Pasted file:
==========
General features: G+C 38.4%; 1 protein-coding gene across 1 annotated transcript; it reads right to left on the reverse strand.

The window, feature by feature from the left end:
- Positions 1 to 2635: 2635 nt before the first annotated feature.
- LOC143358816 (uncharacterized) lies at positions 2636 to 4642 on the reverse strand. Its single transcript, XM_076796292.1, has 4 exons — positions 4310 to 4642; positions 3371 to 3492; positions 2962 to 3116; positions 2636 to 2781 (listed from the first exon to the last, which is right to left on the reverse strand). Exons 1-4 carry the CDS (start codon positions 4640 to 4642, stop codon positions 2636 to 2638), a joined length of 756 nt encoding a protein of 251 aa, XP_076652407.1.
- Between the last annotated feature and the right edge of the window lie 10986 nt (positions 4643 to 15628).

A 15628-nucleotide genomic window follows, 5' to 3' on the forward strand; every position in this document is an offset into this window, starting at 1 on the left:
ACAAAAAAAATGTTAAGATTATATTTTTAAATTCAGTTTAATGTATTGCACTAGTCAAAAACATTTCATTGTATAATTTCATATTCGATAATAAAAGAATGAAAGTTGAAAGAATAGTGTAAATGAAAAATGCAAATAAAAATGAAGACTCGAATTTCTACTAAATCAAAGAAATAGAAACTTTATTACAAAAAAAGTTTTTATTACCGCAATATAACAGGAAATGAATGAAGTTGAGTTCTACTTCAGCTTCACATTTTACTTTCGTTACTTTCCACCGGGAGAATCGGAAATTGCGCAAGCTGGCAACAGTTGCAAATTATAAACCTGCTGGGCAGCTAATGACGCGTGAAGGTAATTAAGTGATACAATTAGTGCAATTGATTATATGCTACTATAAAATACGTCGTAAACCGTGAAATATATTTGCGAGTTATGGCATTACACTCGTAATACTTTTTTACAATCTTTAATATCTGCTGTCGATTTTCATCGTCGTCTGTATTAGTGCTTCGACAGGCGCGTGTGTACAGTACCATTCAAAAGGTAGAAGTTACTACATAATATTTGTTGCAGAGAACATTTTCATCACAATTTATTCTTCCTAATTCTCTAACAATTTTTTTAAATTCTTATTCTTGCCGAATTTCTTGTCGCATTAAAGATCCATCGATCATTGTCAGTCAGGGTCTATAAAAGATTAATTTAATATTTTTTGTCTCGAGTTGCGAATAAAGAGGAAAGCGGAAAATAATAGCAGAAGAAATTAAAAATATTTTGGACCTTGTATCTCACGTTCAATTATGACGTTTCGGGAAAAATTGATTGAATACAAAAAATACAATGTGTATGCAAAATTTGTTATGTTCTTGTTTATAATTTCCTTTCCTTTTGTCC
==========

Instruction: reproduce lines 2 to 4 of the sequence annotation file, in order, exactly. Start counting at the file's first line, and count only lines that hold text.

The window, feature by feature from the left end:
- Positions 1 to 2635: 2635 nt before the first annotated feature.
- LOC143358816 (uncharacterized) lies at positions 2636 to 4642 on the reverse strand. Its single transcript, XM_076796292.1, has 4 exons — positions 4310 to 4642; positions 3371 to 3492; positions 2962 to 3116; positions 2636 to 2781 (listed from the first exon to the last, which is right to left on the reverse strand). Exons 1-4 carry the CDS (start codon positions 4640 to 4642, stop codon positions 2636 to 2638), a joined length of 756 nt encoding a protein of 251 aa, XP_076652407.1.